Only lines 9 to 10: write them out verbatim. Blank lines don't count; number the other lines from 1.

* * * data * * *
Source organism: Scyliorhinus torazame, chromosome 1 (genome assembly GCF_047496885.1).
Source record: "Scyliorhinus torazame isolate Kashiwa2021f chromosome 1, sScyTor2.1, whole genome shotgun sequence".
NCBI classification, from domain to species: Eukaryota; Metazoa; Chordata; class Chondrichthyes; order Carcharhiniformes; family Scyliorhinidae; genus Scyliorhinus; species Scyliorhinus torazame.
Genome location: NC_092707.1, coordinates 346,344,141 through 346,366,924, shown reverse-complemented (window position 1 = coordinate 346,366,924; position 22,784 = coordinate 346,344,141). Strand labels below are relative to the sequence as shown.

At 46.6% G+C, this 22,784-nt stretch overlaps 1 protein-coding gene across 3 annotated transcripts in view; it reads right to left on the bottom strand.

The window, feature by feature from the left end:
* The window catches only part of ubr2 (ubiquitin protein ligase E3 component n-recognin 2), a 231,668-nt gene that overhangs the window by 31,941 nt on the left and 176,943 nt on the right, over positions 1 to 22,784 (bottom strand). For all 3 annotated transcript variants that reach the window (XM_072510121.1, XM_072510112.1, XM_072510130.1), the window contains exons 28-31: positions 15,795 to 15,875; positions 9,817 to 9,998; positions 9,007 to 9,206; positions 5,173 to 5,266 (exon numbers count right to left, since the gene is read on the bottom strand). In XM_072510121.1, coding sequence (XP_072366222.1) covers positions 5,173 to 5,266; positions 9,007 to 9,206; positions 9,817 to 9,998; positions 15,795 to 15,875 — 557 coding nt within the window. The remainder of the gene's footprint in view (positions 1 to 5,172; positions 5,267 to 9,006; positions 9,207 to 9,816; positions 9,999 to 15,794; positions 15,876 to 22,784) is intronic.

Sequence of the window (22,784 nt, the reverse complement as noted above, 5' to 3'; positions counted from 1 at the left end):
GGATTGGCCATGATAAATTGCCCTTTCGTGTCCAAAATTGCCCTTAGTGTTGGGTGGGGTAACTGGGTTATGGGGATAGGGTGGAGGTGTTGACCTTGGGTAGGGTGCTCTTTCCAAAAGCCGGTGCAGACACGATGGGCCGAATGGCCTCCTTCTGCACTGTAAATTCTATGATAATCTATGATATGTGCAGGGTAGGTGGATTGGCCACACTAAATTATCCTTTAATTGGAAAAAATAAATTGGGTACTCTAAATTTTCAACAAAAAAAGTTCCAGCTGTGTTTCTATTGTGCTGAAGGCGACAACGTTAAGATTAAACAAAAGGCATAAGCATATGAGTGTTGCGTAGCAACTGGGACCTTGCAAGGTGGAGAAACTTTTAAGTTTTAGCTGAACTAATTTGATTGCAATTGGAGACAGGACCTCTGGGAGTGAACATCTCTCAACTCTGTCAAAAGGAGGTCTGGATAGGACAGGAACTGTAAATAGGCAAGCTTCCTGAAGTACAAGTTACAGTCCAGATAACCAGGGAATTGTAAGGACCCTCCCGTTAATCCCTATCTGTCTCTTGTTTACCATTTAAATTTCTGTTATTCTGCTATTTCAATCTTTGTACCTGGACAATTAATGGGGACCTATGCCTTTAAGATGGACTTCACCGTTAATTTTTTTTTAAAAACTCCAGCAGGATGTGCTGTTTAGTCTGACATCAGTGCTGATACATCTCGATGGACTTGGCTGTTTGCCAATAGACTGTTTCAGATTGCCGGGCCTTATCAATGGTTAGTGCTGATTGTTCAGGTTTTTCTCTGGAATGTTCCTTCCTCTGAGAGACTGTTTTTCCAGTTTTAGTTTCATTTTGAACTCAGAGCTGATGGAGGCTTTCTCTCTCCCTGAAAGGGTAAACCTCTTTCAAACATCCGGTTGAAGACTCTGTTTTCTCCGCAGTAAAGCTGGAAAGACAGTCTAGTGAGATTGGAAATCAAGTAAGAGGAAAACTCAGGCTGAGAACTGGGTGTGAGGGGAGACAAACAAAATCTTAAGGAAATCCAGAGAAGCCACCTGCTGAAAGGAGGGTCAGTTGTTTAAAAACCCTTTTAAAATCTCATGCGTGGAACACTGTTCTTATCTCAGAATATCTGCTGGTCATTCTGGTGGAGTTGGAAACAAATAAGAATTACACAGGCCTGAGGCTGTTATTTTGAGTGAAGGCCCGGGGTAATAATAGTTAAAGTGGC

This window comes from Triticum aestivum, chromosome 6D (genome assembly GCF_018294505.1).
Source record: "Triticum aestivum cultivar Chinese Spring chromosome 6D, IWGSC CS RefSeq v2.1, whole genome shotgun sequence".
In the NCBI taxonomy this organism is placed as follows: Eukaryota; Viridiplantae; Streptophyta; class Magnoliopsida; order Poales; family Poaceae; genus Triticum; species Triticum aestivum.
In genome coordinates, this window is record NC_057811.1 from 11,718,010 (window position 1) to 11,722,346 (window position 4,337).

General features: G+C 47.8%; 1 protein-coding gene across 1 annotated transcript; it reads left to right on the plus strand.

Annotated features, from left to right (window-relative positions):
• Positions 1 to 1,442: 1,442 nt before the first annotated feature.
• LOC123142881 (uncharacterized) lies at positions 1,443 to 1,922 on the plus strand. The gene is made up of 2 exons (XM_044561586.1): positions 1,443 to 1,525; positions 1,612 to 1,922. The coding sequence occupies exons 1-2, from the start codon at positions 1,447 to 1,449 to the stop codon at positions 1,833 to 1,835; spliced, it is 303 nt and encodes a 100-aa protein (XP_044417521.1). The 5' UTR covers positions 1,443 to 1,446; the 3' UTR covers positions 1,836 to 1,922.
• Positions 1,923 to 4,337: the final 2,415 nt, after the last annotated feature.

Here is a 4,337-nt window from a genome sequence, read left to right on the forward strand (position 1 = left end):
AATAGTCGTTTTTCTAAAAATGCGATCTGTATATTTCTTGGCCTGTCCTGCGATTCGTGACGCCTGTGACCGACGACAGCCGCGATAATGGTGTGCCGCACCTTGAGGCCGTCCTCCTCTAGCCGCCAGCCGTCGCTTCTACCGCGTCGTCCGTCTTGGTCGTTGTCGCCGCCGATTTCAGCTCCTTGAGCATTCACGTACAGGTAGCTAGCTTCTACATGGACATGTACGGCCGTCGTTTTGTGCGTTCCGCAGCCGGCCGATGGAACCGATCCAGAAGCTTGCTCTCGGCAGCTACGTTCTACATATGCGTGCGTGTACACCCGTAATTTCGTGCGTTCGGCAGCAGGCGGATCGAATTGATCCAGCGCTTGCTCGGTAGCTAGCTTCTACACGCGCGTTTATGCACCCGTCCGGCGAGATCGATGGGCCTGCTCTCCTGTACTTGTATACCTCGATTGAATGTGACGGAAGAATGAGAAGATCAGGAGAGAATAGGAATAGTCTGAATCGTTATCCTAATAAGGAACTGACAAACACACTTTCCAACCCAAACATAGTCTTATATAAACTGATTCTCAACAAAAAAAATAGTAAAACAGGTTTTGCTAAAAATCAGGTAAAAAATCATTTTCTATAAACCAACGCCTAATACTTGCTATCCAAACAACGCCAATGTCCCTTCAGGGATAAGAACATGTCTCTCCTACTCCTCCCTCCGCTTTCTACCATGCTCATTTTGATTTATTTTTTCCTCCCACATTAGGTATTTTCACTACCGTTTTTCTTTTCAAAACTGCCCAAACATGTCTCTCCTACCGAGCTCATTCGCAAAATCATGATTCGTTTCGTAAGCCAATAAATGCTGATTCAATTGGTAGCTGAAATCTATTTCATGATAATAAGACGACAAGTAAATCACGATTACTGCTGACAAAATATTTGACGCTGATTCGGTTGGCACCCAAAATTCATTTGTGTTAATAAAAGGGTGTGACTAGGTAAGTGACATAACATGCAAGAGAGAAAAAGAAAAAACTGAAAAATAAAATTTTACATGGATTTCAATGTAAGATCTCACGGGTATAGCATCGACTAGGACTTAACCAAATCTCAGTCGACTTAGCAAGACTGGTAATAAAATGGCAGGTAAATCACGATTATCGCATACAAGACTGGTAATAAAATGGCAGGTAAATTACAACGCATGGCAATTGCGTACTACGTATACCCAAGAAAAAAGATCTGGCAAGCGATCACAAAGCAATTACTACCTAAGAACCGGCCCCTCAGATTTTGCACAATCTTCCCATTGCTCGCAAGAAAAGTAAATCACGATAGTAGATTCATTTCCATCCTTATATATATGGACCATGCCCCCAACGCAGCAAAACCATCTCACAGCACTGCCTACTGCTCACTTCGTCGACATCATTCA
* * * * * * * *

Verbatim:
GGATTGGCCATGATAAATTGCCCTTTCGTGTCCAAAATTGCCCTTAGTGTTGGGTGGGGTAACTGGGTTATGGGGATAGGGTGGAGGTGTTGACCTTGGGTAGGGTGCTCTTTCCAAAAGCCGGTGCAGACACGATGGGCCGAATGGCCTCCTTCTGCACTGTAAATTCTATGATAATCTATGATATGTGCAGGGTAGGTGGATTGGCCACACTAAATTATCCTTTAATTGGAAAAAATAAATTGGGTACTCTAAATTTTCAACAAAAAAAGTTCCAGCTGTGTTTCTATTGTGCTGAAGGCGACAACGTTAAGATTAAACAAAAGGCATAAGCATATGAGTGTTGCGTAGCAACTGGGACCTTGCAAGGTGGAGAAACTTTTAAGTTTTAGCTGAACTAATTTGATTGCAATTGGAGACAGGACCTCTGGGAGTGAACATCTCTCAACTCTGTCAAAAGGAGGTCTGGATAGGACAGGAACTGTAAATAGGCAAGCTTCCTGAAGTACAAGTTACAGTCCAGATAACCAGGGAATTGTAAGGACCCTCCCGTTAATCCCTATCTGTCTCTTGTTTACCATTTAAATTTCTGTTATTCTGCTATTTCAATCTTTGTACCTGGACAATTAATGGGGACCTATGCCTTTAAGATGGACTTCACCGTTAATTTTTTTTTAAAAACTCCAGCAGGATGTGCTGTTTAGTCTGACATCAGTGCTGATACATCTCGATGGACTTGGCTGTTTGCCAATAGACTGTTTCAGATTGCCGGGCCTTATCAATGGTTAGTGCTGATTGTTCAGGTTTTTCTCTGGAATGTTCCTTCCTCTGAGAGACTGTTTTTCCAGTTTTAGTTTCATTTTGAACTCAGAGCTGATGGAGGCTTTCTCTCTCCCTGAAAGGGTAAACCTCTTTCAAACATCCGGTTGAAGACTCTGTTTTCTCCGCAGTAAAGCTGGAAAGACAGTCTAGTGAGATTGGAAATCAAGTAAGAGGAAAACTCAGGCTGAGAACTGGGTGTGAGGGGAGACAAACAAAATCTTAAGGAAATCCAGAGAAGCCACCTGCTGAAAGGAGGGTCAGTTGTTTAAAAACCCTTTTAAAATCTCATGCGTGGAACACTGTTCTTATCTCAGAATATCTGCTGGTCATTCTGGTGGAGTTGGAAACAAATAAGAATTACACAGGCCTGAGGCTGTTATTTTGAGTGAAGGCCCGGGGTAATAATAGTTAAAGTGGC

This window comes from Triticum aestivum, chromosome 6D (genome assembly GCF_018294505.1).